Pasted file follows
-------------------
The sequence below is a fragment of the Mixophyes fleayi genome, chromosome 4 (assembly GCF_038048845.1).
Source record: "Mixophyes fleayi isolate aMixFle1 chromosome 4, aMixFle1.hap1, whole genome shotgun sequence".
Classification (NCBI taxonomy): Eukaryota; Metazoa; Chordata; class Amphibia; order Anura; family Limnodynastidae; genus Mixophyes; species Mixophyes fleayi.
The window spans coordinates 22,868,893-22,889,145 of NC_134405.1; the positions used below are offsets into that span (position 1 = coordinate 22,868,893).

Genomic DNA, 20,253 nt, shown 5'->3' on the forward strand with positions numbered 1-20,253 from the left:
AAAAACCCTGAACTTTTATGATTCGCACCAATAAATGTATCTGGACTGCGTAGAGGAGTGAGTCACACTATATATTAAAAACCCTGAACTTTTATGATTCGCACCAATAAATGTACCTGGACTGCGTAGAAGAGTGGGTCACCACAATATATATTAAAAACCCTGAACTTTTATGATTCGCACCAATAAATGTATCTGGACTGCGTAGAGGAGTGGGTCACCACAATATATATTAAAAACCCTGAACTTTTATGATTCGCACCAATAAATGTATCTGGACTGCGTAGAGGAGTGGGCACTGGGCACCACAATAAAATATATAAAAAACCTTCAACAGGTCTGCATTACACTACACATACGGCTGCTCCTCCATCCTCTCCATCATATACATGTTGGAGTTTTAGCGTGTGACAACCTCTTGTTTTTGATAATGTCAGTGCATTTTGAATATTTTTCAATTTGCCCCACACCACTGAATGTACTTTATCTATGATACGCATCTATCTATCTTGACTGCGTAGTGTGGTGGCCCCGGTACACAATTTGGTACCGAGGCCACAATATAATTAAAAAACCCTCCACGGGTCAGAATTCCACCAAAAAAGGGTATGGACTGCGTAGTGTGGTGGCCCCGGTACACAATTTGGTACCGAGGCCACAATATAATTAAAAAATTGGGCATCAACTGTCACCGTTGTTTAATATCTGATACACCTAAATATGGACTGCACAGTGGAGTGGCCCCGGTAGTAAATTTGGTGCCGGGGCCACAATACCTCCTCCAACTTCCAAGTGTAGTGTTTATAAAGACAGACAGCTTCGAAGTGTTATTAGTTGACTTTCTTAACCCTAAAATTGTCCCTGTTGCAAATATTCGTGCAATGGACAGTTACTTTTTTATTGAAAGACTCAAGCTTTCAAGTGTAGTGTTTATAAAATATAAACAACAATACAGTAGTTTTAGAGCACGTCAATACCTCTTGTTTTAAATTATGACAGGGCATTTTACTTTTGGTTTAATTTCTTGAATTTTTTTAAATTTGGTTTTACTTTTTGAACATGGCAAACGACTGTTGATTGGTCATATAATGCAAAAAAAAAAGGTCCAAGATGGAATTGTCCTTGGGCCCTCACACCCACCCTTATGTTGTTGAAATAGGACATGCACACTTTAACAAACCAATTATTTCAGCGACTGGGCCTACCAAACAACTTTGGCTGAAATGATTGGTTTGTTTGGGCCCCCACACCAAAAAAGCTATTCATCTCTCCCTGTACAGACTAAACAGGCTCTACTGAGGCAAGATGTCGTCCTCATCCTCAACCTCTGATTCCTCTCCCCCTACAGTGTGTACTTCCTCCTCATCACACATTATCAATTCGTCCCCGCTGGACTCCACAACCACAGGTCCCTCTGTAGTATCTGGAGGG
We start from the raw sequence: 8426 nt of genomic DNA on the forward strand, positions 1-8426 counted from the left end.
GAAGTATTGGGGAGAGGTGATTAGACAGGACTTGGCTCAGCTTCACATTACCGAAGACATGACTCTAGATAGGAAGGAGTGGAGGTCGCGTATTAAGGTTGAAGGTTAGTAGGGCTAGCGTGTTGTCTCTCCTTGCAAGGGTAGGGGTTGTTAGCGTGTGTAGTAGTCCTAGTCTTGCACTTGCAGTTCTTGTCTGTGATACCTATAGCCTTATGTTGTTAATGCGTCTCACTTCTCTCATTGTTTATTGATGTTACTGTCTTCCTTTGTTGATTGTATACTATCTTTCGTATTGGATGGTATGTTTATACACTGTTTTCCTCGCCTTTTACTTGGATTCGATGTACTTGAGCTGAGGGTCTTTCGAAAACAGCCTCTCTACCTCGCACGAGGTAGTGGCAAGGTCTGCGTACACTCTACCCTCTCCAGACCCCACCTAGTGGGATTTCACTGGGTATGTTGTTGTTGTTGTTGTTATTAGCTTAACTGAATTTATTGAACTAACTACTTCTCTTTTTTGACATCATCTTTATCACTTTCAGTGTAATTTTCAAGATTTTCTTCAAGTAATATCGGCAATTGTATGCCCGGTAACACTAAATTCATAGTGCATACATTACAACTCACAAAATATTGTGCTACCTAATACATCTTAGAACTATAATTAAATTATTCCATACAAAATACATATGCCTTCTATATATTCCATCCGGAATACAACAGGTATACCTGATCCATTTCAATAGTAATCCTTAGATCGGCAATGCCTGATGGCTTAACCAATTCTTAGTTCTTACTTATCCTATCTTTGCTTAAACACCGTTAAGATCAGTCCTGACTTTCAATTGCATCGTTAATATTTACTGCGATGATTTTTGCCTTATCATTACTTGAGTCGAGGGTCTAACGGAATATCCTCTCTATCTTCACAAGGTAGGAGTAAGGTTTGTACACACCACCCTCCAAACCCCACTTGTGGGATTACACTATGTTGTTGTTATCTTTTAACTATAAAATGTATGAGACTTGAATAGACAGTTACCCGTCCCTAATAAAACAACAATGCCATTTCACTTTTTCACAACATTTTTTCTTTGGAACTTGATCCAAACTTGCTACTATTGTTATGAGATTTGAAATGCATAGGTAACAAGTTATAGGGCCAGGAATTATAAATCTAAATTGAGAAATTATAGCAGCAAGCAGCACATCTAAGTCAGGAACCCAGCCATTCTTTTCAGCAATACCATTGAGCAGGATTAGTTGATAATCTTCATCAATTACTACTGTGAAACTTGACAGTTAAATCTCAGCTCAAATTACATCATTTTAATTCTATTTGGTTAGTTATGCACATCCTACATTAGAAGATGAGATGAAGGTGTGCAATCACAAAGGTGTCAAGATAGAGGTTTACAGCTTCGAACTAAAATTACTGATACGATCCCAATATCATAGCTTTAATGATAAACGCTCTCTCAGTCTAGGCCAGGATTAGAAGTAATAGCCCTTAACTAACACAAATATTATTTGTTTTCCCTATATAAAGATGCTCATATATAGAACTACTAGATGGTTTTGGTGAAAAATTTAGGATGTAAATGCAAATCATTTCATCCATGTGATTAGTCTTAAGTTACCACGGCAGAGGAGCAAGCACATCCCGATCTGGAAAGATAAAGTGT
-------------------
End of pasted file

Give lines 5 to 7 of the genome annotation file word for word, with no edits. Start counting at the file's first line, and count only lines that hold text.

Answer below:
Genomic DNA, 20,253 nt, shown 5'->3' on the forward strand with positions numbered 1-20,253 from the left:
AAAAACCCTGAACTTTTATGATTCGCACCAATAAATGTATCTGGACTGCGTAGAGGAGTGAGTCACACTATATATTAAAAACCCTGAACTTTTATGATTCGCACCAATAAATGTACCTGGACTGCGTAGAAGAGTGGGTCACCACAATATATATTAAAAACCCTGAACTTTTATGATTCGCACCAATAAATGTATCTGGACTGCGTAGAGGAGTGGGTCACCACAATATATATTAAAAACCCTGAACTTTTATGATTCGCACCAATAAATGTATCTGGACTGCGTAGAGGAGTGGGCACTGGGCACCACAATAAAATATATAAAAAACCTTCAACAGGTCTGCATTACACTACACATACGGCTGCTCCTCCATCCTCTCCATCATATACATGTTGGAGTTTTAGCGTGTGACAACCTCTTGTTTTTGATAATGTCAGTGCATTTTGAATATTTTTCAATTTGCCCCACACCACTGAATGTACTTTATCTATGATACGCATCTATCTATCTTGACTGCGTAGTGTGGTGGCCCCGGTACACAATTTGGTACCGAGGCCACAATATAATTAAAAAACCCTCCACGGGTCAGAATTCCACCAAAAAAGGGTATGGACTGCGTAGTGTGGTGGCCCCGGTACACAATTTGGTACCGAGGCCACAATATAATTAAAAAATTGGGCATCAACTGTCACCGTTGTTTAATATCTGATACACCTAAATATGGACTGCACAGTGGAGTGGCCCCGGTAGTAAATTTGGTGCCGGGGCCACAATACCTCCTCCAACTTCCAAGTGTAGTGTTTATAAAGACAGACAGCTTCGAAGTGTTATTAGTTGACTTTCTTAACCCTAAAATTGTCCCTGTTGCAAATATTCGTGCAATGGACAGTTACTTTTTTATTGAAAGACTCAAGCTTTCAAGTGTAGTGTTTATAAAATATAAACAACAATACAGTAGTTTTAGAGCACGTCAATACCTCTTGTTTTAAATTATGACAGGGCATTTTACTTTTGGTTTAATTTCTTGAATTTTTTTAAATTTGGTTTTACTTTTTGAACATGGCAAACGACTGTTGATTGGTCATATAATGCAAAAAAAAAAGGTCCAAGATGGAATTGTCCTTGGGCCCTCACACCCACCCTTATGTTGTTGAAATAGGACATGCACACTTTAACAAACCAATTATTTCAGCGACTGGGCCTACCAAACAACTTTGGCTGAAATGATTGGTTTGTTTGGGCCCCCACACCAAAAAAGCTATTCATCTCTCCCTGTACAGACTAAACAGGCTCTACTGAGGCAAGATGTCGTCCTCATCCTCAACCTCTGATTCCTCTCCCCCTACAGTGTGTACTTCCTCCTCATCACACATTATCAATTCGTCCCCGCTGGACTCCACAACCACAGGTCCCTCTGTAGTATCTGGAGGG
We start from the raw sequence: 8426 nt of genomic DNA on the forward strand, positions 1-8426 counted from the left end.